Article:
Ontario Finance Minister, Charles Sousa, tabled Ontario’s 2015 budget on Thursday, April 23. The provincial budget contained only a few noteworthy items for aging Ontarians, most of which were an extension or iteration of what the province is already doing.
The budget capped spending on health care, projecting a growth of only 1.2%, which is less than last year’s growth in health care spending and less than inflation. However, the government continues to invest in home and community care. The budget commits new funding of $300 million over 10 years to help shift care from hospitals to community care, expanding community-sector capital grants and implementation of new approaches to healthcare delivery.
The Ontario budget also announced that the government will double its Seniors Community Grant Program to $2 million per year. This expansion will continue to help non-profits to deliver programs and projects that promote volunteerism, active lifestyles, and community involvement among seniors.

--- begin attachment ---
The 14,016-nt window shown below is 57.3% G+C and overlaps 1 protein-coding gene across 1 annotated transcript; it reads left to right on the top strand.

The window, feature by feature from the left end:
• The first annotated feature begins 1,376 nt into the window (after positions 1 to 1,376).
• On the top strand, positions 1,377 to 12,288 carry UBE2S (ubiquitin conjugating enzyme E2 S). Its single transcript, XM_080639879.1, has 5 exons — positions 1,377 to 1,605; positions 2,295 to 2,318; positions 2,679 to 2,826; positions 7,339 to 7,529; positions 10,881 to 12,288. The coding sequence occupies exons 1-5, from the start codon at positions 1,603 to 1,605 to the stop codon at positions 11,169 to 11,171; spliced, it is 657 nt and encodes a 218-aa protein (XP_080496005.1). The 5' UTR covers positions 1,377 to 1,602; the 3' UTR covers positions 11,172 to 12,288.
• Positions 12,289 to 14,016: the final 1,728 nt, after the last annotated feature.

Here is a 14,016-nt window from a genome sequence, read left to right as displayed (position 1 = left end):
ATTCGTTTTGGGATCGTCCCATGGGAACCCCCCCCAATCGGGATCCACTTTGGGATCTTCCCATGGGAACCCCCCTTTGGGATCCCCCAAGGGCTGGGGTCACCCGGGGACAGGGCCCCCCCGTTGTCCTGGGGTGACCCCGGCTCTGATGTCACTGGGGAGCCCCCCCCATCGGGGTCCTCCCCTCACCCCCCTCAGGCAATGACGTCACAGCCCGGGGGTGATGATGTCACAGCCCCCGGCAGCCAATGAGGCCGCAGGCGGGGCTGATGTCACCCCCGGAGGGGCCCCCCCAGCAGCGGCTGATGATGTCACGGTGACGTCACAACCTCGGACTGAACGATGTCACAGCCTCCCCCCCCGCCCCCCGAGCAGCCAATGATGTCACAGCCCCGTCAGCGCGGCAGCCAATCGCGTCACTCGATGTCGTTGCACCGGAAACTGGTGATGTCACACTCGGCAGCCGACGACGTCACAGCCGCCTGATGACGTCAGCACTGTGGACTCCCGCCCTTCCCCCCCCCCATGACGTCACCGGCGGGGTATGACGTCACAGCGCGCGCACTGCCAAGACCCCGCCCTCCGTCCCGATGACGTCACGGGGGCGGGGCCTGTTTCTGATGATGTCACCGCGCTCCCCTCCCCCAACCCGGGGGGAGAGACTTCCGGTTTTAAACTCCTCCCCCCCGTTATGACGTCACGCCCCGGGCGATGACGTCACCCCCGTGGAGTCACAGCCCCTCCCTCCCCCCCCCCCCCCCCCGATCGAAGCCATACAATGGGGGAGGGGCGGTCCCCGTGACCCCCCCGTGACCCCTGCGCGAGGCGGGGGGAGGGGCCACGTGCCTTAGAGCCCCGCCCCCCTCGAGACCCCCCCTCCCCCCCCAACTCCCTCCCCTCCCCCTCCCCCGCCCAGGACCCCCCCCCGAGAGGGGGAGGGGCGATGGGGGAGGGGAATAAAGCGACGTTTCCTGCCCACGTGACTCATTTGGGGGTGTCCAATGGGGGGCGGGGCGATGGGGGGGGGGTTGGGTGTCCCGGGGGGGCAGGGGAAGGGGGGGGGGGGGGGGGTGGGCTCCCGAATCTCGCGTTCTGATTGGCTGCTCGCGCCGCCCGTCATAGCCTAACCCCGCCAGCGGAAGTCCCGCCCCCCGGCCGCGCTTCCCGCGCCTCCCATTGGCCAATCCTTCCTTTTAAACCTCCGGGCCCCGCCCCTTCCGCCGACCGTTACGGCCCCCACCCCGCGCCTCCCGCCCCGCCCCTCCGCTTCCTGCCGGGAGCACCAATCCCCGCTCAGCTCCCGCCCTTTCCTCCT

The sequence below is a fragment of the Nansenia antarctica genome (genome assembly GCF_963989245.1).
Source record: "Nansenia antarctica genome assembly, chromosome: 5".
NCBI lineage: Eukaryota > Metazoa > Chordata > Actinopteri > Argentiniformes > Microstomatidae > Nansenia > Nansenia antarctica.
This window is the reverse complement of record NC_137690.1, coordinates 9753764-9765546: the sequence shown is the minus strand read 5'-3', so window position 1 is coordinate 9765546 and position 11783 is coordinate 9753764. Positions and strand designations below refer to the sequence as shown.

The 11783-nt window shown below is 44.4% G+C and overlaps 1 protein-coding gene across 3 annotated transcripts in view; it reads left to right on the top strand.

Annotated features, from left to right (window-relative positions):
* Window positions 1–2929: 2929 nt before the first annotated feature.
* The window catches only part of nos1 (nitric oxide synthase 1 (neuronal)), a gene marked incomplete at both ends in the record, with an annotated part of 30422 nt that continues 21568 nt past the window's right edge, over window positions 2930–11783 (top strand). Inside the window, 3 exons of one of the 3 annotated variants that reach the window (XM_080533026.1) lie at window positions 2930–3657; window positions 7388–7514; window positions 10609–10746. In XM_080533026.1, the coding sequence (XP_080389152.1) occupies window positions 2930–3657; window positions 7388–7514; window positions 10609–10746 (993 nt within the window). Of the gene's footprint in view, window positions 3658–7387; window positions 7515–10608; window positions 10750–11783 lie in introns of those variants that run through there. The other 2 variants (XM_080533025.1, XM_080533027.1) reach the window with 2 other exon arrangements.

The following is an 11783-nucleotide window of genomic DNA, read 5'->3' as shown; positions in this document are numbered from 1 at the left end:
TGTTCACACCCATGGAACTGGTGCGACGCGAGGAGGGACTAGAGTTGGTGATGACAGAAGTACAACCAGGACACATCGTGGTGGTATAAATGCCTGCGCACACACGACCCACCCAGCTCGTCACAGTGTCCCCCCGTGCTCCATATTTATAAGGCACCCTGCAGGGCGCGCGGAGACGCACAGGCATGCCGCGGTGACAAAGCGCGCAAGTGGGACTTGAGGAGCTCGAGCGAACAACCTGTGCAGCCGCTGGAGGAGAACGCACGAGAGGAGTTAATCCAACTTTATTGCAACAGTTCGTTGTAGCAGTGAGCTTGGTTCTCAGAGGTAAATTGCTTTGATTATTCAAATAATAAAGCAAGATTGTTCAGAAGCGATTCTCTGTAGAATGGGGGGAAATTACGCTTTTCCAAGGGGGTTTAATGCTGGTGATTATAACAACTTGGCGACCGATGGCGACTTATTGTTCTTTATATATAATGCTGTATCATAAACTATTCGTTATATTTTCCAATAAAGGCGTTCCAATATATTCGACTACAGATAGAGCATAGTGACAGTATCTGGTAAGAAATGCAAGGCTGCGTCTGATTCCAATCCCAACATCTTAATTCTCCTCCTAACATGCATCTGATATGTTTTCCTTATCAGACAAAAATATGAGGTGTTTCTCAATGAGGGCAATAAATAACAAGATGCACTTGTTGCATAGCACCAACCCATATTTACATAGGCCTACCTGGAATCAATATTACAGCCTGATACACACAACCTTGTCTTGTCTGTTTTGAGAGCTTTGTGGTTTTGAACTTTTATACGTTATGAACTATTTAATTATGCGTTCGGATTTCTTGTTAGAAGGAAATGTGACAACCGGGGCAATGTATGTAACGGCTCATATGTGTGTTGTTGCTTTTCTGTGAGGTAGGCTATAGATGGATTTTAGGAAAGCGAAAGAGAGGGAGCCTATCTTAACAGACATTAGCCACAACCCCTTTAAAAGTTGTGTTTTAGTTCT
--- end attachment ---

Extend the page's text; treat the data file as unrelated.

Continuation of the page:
In addition, the budget reiterated of the government’s proposal for an Ontario Retirement Pension Plan that aims to replace 15% of pre-retirement income up to $90,000. The budget outlined the results of their various consultations around the low-income threshold, the impact on the self-employed and whether to exclude certain types of workplace/multi-employer pension plans. Without a conclusion, the budget states that further analysis and dialogue is needed to address the various complexities.
CARP will continue to advocate for more home and community care as part of CARP’s call for a wholesale re-design of the health care system that provides a comprehensive 360 degrees of care around the “healthcare citizens”. CARP will also continue to monitor as the government continues to design the Ontario Retirement Pension Plan.